By contrast, global ESG equity funds saw “very consistent” inflows in the first three months of the year, he said.

The company does not share specific reasons for the difference.

Heading into the second quarter, many uncertainties remain about China’s response to Covid.

David Chao

global market strategist for APAC ex-Japan, Invesco

ESG-related concerns led to other changes in investment allocation.

Under the headlines of the first quarter, Norges Bank Investment Management – an investment arm of the Norwegian central bank that manages the world’s largest sovereign wealth fund – announced that it will exclude shares of Chinese sportswear company Li Ning “because of the unacceptable risk the company contributes to serious human rights violations.”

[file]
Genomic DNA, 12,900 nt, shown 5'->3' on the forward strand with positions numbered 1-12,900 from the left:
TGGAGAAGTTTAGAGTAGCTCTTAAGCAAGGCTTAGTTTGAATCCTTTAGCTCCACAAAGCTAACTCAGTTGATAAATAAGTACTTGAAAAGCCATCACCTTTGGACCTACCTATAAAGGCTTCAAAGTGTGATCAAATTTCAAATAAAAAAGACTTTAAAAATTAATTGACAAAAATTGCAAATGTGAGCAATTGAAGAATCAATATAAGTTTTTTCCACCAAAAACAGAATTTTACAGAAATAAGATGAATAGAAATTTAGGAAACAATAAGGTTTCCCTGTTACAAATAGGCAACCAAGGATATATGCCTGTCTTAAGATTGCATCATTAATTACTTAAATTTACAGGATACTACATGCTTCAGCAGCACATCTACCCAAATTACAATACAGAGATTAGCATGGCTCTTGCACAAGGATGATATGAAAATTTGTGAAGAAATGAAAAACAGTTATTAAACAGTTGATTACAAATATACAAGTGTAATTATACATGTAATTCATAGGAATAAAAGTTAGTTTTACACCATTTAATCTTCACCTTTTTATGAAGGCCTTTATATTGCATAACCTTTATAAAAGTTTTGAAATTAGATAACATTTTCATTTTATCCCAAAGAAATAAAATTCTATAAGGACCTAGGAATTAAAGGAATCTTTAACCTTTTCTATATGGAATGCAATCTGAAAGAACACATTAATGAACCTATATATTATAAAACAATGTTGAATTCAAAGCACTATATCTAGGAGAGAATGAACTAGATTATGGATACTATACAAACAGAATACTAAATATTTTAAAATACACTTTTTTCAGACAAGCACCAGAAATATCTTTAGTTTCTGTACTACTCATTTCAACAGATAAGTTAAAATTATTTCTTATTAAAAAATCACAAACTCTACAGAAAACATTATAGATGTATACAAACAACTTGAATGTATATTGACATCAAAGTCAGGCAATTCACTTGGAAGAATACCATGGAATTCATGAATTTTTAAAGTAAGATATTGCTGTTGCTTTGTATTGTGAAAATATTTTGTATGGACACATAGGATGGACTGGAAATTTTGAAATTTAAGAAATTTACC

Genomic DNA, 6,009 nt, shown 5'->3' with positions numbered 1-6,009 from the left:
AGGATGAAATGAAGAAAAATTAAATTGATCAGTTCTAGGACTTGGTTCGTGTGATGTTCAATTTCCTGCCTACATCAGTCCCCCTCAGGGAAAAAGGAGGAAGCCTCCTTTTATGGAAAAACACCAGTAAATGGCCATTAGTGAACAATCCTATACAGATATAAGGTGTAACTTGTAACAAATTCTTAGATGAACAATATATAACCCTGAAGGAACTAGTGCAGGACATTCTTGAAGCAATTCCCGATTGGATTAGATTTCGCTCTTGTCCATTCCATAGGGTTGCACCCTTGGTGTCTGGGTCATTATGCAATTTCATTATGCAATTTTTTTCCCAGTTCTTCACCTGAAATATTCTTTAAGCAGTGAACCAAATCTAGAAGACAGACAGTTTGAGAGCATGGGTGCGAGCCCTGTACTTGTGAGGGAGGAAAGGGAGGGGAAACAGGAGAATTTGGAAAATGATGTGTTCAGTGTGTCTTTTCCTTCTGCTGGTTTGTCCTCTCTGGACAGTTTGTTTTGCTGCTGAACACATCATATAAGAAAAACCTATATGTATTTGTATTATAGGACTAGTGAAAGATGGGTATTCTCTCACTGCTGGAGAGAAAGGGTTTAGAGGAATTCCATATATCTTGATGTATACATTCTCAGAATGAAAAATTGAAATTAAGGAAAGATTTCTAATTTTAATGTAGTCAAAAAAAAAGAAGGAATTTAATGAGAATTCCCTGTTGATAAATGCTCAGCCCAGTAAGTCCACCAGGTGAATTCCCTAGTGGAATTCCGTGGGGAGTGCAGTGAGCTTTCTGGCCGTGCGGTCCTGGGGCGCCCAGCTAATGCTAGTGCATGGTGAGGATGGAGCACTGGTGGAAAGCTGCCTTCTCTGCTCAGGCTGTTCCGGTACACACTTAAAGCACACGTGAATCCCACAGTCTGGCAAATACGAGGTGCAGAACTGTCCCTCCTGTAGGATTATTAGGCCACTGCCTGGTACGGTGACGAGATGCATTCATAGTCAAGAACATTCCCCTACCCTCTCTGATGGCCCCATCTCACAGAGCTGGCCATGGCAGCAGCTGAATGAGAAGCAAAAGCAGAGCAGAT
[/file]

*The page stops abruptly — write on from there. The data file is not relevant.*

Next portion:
When CNBC contacted the fund in late March, it declined to elaborate, but noted that the Norwegian government had asked the fund to freeze investments in Russia and prepare a plan for divestment from the country. The fund had a market value of more than $1.2 trillion on Monday.

Li Ning did not respond to a request from CNBC for comment.

Swap US stocks for Hong Kong stocks

While mainland China equity funds held up inflows, European equity funds saw billions of dollars in net outflows in the first quarter, according to EPFR.

Japanese equity funds also saw declines, the data showed. It also showed that US equity funds maintained strong net inflows, totaling more than $100 billion in the first quarter.

For Chinese stocks listed in Hong Kong and the US, Shen noted a “consistent decrease” in the funds’ exposure.